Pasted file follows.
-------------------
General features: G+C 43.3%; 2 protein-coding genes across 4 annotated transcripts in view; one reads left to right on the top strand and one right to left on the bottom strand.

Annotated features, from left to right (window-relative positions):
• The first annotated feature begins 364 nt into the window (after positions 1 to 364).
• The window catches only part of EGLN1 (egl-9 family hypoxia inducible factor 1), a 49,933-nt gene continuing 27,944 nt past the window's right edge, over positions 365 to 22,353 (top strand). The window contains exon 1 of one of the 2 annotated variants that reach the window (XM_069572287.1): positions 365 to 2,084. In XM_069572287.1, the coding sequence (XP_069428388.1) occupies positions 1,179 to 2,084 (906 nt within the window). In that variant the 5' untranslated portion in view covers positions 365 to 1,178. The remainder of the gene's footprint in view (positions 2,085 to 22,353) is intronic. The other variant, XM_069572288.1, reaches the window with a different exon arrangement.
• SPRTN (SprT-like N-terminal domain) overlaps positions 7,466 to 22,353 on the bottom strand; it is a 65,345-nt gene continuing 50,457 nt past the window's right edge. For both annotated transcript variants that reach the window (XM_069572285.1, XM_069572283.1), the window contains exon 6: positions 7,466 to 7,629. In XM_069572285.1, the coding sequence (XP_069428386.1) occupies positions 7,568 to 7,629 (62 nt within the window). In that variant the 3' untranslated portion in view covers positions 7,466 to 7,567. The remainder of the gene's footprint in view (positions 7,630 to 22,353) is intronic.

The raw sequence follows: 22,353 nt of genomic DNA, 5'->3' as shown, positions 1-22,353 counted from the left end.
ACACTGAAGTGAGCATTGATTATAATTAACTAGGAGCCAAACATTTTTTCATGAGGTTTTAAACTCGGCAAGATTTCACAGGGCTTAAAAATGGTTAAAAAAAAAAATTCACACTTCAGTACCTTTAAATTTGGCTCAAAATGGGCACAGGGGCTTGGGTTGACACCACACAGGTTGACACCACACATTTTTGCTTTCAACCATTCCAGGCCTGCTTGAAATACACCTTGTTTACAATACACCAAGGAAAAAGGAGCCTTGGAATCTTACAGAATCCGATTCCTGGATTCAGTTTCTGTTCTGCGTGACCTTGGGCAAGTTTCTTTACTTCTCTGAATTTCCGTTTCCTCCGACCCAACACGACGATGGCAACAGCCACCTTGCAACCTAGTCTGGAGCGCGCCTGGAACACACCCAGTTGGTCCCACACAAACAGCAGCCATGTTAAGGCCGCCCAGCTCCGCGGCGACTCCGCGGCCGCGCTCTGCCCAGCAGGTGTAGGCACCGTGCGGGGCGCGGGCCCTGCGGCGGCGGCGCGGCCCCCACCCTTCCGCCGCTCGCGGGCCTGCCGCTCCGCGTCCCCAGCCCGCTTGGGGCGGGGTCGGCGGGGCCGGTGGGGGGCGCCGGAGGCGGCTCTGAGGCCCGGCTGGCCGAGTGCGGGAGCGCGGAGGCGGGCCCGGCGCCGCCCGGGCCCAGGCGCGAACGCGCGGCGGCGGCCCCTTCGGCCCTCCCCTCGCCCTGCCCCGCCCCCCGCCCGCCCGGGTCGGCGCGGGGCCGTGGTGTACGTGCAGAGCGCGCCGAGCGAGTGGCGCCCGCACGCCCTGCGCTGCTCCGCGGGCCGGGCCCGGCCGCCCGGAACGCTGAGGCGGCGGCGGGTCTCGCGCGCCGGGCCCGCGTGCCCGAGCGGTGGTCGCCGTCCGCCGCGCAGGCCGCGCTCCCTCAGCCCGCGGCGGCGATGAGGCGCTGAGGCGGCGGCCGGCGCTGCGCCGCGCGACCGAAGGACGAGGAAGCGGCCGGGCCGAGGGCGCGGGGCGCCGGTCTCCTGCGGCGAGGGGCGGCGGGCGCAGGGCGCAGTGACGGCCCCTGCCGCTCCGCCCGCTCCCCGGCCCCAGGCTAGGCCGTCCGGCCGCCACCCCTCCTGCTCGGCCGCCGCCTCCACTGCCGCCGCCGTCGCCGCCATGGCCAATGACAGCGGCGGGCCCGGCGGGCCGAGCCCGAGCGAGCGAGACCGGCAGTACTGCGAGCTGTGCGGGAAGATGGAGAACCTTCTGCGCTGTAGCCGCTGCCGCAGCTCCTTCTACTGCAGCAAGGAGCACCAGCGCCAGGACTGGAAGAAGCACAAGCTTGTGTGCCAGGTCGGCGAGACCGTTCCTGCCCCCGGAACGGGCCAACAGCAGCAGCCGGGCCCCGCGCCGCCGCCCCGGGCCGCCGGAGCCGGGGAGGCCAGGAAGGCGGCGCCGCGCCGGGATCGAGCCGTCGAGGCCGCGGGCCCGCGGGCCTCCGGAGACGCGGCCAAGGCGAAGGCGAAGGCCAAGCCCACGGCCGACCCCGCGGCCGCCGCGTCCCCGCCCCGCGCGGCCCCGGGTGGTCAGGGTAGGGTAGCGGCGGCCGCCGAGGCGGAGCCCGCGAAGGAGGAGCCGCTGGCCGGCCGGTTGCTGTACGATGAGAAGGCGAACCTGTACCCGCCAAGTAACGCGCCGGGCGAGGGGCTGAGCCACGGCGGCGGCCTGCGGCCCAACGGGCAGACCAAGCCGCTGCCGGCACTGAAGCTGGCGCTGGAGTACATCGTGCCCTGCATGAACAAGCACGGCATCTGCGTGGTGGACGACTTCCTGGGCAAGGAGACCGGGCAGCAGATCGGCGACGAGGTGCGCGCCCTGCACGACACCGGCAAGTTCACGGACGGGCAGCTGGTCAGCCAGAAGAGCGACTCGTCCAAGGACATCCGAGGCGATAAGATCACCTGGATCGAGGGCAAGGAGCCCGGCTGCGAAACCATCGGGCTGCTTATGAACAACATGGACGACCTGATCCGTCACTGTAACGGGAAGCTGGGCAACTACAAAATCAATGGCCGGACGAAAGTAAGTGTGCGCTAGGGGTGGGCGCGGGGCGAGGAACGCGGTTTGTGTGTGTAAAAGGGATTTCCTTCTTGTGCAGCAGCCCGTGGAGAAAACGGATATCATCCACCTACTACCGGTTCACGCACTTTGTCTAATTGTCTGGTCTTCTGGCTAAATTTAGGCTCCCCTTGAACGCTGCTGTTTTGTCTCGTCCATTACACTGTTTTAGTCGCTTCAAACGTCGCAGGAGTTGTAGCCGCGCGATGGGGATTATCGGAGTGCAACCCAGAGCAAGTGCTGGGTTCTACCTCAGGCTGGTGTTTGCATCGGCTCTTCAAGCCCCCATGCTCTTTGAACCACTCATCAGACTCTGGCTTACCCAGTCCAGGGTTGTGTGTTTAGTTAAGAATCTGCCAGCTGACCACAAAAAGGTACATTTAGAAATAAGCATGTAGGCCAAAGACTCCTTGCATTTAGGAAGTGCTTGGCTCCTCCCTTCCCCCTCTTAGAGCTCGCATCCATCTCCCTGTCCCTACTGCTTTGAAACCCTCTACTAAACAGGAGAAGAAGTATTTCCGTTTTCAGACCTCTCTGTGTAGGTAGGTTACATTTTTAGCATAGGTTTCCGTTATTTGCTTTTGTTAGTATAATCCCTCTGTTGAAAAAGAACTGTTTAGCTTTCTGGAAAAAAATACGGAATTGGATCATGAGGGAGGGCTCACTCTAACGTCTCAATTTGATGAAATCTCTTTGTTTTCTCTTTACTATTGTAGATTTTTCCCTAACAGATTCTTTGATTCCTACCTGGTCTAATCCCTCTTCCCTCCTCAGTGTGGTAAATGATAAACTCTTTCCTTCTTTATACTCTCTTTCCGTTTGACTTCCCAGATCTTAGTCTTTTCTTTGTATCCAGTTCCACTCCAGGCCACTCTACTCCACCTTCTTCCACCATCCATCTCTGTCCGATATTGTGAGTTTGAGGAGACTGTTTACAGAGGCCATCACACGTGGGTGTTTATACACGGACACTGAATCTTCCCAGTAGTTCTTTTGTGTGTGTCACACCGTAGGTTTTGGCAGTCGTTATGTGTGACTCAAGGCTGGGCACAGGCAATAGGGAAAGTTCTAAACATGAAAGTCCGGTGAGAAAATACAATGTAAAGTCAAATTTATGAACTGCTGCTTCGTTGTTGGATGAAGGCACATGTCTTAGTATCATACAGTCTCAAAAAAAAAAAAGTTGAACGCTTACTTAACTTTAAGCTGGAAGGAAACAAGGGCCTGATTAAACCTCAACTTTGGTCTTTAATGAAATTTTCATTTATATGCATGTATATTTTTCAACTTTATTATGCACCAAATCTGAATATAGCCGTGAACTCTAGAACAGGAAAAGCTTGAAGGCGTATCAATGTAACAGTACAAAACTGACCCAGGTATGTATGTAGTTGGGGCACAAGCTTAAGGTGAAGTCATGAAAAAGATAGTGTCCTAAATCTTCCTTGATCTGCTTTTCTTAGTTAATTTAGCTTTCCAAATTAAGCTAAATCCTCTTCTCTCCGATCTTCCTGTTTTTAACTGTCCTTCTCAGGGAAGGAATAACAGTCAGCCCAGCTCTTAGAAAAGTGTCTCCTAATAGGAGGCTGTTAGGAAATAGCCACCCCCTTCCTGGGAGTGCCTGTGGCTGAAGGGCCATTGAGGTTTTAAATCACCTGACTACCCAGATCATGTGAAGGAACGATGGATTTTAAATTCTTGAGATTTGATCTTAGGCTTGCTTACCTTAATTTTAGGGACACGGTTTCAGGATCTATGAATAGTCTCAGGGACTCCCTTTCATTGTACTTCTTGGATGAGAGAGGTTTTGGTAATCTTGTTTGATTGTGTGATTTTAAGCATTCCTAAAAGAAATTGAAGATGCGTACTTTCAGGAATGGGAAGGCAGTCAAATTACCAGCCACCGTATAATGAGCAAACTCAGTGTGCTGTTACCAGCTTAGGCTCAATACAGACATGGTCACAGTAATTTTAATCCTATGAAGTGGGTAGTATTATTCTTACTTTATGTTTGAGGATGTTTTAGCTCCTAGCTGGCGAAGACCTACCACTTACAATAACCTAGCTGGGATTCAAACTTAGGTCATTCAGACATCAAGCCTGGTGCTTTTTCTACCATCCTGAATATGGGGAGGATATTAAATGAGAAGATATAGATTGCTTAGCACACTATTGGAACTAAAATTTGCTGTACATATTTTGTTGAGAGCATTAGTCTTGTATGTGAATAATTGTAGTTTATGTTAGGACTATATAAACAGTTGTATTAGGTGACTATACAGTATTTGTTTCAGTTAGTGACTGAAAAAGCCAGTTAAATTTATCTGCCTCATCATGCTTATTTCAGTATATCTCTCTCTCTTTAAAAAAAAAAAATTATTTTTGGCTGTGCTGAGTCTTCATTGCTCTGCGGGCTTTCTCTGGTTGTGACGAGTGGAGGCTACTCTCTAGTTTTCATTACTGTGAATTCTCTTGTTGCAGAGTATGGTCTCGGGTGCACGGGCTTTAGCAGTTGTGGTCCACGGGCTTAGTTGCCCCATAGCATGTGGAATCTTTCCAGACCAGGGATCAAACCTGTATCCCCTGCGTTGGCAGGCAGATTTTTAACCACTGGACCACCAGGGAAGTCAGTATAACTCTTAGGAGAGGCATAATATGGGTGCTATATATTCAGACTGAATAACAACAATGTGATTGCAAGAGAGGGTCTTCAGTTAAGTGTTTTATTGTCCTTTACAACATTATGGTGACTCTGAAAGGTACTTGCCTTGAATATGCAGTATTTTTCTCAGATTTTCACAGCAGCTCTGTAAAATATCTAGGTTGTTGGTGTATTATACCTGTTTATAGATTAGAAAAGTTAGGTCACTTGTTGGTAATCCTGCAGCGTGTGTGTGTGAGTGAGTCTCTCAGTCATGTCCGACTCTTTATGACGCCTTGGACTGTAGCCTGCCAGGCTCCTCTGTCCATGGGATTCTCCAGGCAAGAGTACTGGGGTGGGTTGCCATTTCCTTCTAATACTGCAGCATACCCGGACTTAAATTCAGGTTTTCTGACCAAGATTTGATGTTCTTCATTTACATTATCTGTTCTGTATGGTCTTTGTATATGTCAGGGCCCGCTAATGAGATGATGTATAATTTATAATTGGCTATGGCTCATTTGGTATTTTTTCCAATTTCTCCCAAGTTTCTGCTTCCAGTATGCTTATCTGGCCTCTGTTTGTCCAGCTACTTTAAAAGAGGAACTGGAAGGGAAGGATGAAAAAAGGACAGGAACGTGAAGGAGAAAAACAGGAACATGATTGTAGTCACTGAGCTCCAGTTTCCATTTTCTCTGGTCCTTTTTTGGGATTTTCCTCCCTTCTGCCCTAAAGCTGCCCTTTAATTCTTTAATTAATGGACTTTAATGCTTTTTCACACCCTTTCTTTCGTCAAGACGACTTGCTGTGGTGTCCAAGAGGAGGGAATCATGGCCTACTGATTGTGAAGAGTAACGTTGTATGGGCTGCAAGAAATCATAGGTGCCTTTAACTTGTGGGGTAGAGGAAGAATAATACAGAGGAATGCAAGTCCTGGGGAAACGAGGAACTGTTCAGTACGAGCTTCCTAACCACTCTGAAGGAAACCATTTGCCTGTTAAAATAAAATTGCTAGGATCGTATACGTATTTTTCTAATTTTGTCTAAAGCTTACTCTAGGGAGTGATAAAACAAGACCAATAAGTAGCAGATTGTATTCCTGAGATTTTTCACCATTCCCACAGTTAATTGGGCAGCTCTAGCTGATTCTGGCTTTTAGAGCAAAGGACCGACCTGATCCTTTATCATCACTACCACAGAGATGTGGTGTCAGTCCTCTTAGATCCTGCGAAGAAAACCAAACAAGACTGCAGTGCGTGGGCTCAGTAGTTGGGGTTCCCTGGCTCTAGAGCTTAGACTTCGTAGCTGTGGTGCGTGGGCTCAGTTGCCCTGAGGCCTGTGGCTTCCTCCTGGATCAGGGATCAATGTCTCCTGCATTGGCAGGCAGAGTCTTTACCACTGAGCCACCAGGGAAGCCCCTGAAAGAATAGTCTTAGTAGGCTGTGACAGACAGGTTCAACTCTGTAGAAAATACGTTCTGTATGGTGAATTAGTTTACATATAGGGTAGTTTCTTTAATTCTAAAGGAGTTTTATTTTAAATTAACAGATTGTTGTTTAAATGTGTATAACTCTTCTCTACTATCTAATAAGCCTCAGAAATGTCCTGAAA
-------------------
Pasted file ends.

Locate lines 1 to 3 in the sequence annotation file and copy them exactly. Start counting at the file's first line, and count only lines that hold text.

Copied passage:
General features: G+C 43.3%; 2 protein-coding genes across 4 annotated transcripts in view; one reads left to right on the top strand and one right to left on the bottom strand.

Annotated features, from left to right (window-relative positions):
• The first annotated feature begins 364 nt into the window (after positions 1 to 364).